Needless to say, the method is not effective at all, since he not only screams it at the top of his lungs, but it only bottles up anger until it’s all ready to burst. Perhaps the real hilarity of the quote comes from its true effect: “Serenity now, insanity later.”
Jerry never had the best of luck trying to hold down a girlfriend, but he had an especially hard time trying to win over Elaine’s Native American friend Winona in the episode “The Cigar Store Indian.” After unintentionally insulting her with his titular gift to Elaine, he later apologizes and asks her to dinner at a Chinese restaurant, but his plan goes awry when he mistakenly insults a Chinese mailman when he asks him for the restaurant’s location, making him seem even more racially insensitive.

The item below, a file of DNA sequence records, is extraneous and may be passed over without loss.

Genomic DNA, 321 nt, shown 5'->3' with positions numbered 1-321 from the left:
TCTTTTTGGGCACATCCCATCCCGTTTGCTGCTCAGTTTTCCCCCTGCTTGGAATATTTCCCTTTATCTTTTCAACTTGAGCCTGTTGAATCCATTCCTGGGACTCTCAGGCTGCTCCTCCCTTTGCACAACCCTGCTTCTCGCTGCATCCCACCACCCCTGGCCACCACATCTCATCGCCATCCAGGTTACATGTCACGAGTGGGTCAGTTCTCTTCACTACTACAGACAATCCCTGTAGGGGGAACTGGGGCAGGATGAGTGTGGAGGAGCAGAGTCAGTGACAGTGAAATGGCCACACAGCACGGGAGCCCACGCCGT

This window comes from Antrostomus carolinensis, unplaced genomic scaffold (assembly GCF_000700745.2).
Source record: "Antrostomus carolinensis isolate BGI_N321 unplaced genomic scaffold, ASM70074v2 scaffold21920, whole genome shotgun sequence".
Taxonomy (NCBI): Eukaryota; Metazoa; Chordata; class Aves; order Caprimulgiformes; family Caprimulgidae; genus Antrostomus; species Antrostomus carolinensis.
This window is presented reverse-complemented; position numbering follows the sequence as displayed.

The mailman proceeds to berate Jerry, accusing him of making a racist assumption that he’d know the location based solely on his race before mockingly reflecting the question back onto him. The mailman’s response is hilariously unexpected and well-written, but it’s the actor’s performance and delivery that really sells it as possibly the episode’s funniest moment.
Whenever the gang was in need of legal assistance (especially Kramer), Jackie Chiles was always their go-to counsel (even if he lost every case that involved them). Their most desperate time came in the first half of the two-part series finale when they’re all arrested for failing to follow the “Good Samaritan Law” when witnessing a carjacking, and Chiles was immediately on their case.
Chiles proceeds to criticize their arrest, citing that as Americans, they “don’t have to help anybody” even if it makes them look like jerks, further calling it “deplorable, unfathomable, improbable!” Perhaps this quote is so funny because it’s also true in more ways than one.